Ian Cossentino ’17 said he is worried that increasing the student body size would “change the small campus feel we have.”

“I think Brown would be better if it were a little smaller,” said Sam Rubinstein ’17.

Paxson said the proposed increase in the size of student body would be less than the growth the University has seen over the last 10 to 12 years — a trend she said has come without negative consequences.

“The thing I worry about, and we’ll have to pay attention to, is when you (grow the student body), you have to grow everything,” Paxson added. “We can’t just cram more students into classrooms.”

Students also voiced apprehension about what some viewed as the plan’s feeble dedication to improving financial aid.

Alex Mechanick ’15, president of Brown for Financial Aid, said he thinks the strategic plan espouses a weak commitment to financial aid.

Though the PAE called for the University to implement full need-blind admission, this goal was not realized by the end of Simmons’ tenure, and the strategic plan does not offer a clear timeline for achieving it.

Paxson said making the University a fully need-blind institution is still a goal, but “we’re in an economic environment where I feel uncomfortable putting a time limit on it.”

“But you don’t have to commit to it in 10 years to take meaningful action,” said Daniel Moraff ’14, a Herald opinions columnist.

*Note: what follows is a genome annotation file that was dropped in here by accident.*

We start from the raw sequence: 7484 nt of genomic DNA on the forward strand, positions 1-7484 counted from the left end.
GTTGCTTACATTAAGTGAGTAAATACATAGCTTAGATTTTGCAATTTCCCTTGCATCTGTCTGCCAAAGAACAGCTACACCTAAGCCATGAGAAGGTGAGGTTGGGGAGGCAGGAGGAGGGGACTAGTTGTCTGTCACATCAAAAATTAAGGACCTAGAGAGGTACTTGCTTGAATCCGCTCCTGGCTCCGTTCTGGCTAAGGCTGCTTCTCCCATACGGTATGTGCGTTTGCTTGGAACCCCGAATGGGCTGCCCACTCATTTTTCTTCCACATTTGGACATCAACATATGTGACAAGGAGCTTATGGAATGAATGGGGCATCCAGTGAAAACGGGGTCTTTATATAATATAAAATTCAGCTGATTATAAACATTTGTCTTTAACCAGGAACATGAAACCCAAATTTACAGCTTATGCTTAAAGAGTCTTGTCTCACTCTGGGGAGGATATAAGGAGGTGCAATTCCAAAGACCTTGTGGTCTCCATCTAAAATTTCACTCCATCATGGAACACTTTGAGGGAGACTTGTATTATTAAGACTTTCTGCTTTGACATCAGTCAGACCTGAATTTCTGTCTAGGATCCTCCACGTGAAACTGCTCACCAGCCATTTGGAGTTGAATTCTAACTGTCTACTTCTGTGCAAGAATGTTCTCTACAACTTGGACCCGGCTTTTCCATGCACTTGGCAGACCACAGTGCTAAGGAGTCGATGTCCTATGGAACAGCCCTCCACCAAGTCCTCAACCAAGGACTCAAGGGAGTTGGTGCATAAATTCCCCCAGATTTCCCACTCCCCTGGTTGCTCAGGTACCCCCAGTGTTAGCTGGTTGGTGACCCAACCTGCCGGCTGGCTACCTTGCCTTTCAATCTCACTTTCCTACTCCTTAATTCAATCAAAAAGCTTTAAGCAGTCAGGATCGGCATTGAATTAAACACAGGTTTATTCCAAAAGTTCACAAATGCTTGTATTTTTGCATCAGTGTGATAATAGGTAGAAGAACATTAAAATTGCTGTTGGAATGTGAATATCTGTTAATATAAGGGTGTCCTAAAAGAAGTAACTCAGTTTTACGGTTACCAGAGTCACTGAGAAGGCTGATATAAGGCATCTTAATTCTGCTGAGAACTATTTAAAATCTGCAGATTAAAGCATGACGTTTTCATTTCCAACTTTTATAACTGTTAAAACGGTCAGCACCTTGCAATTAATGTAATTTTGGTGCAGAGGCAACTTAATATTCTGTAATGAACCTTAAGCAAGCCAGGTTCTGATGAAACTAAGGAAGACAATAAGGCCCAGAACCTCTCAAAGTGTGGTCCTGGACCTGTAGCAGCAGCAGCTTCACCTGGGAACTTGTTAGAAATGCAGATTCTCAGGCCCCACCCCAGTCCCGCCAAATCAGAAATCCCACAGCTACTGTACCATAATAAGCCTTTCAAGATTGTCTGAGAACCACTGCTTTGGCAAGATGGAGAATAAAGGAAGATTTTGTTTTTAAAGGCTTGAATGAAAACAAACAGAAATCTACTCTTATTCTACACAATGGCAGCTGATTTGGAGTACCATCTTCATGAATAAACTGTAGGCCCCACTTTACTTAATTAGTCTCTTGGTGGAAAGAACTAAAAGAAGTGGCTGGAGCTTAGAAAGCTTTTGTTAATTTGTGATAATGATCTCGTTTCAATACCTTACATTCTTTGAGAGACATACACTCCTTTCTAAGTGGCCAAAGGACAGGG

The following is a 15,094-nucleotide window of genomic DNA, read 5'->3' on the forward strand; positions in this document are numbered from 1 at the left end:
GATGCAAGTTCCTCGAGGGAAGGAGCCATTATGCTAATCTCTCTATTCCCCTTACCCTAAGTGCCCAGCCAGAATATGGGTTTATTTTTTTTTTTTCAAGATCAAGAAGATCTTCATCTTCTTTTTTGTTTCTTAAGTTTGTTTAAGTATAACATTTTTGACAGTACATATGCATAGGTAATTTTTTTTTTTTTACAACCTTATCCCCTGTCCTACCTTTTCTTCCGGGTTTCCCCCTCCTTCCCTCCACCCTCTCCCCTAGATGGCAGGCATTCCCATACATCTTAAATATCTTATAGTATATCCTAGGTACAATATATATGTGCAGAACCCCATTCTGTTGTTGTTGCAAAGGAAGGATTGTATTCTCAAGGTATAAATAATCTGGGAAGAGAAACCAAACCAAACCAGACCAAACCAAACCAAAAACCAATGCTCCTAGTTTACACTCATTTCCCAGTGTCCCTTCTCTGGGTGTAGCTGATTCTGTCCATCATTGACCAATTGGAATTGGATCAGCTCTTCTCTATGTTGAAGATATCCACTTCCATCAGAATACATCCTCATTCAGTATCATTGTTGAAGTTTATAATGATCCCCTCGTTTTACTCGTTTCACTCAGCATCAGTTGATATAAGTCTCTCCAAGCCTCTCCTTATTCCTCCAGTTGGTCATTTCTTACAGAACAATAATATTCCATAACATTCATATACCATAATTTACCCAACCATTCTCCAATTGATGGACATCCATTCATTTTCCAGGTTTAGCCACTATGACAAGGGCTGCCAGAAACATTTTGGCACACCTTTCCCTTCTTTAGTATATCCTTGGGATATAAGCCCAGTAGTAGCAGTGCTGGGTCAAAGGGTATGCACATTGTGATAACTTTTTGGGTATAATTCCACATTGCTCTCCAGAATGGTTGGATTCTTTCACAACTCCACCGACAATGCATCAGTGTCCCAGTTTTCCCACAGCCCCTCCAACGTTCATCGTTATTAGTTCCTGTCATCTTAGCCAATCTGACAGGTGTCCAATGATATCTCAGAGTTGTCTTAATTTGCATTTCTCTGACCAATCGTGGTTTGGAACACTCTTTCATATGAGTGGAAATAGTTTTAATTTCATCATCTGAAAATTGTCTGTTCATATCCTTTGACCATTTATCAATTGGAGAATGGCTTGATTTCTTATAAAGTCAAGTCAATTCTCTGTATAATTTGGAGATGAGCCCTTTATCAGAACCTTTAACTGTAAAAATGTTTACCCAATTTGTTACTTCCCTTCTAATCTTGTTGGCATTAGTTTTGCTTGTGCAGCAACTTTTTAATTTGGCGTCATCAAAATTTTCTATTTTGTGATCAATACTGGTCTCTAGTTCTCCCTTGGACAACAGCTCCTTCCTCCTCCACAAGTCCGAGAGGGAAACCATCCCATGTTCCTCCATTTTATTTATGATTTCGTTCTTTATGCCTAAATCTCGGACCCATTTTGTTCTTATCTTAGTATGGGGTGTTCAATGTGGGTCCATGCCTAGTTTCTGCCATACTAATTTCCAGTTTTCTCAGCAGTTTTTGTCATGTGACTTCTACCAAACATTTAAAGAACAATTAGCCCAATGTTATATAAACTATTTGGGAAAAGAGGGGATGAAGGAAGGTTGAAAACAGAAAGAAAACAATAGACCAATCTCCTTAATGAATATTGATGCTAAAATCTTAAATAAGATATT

Paxson said in response that she has been traveling extensively to raise funds that could go toward financial aid. She added that she recognizes the importance of implementing need-blind admission for international applicants, given her past experience at Princeton, where she saw the effects of that university’s decision to go need-blind.

In the wide-ranging conversation, other students asked questions about topics including faculty diversity, mental health, environmental sustainability, expansion to the Jewelry District, graduate education and focus on different disciplinary areas.

In response to a question about the plan’s recommendation to emphasize data literacy for undergraduates, Paxson clarified that she did not intend or envision a new curricular requirement.

The Council also appointed Aditya Kumar ’17 and Kevin Chen ’15 to the Campus Safety Task Force and Kumar to the Public Safety Oversight Committee.

UCS President Todd Harris ’14.5 also announced that the annual UCS Fall Poll will be released to the undergraduate student body by email next week.

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One Comment

  1. None of these changes mean anything. Sure, she’s going to put them into the plan now, but that’s to just placate the campus into feeling like they have a voice. If adding advising and university college are an afterthought – everything else in this plan has a tactical plan on how it will be implemented. Don’t fool yourself into thinking this means she’s committing to doing something about it. You can finish a strategic plan, add something, and then say you have a plan for it. You don’t – that’s the whole point!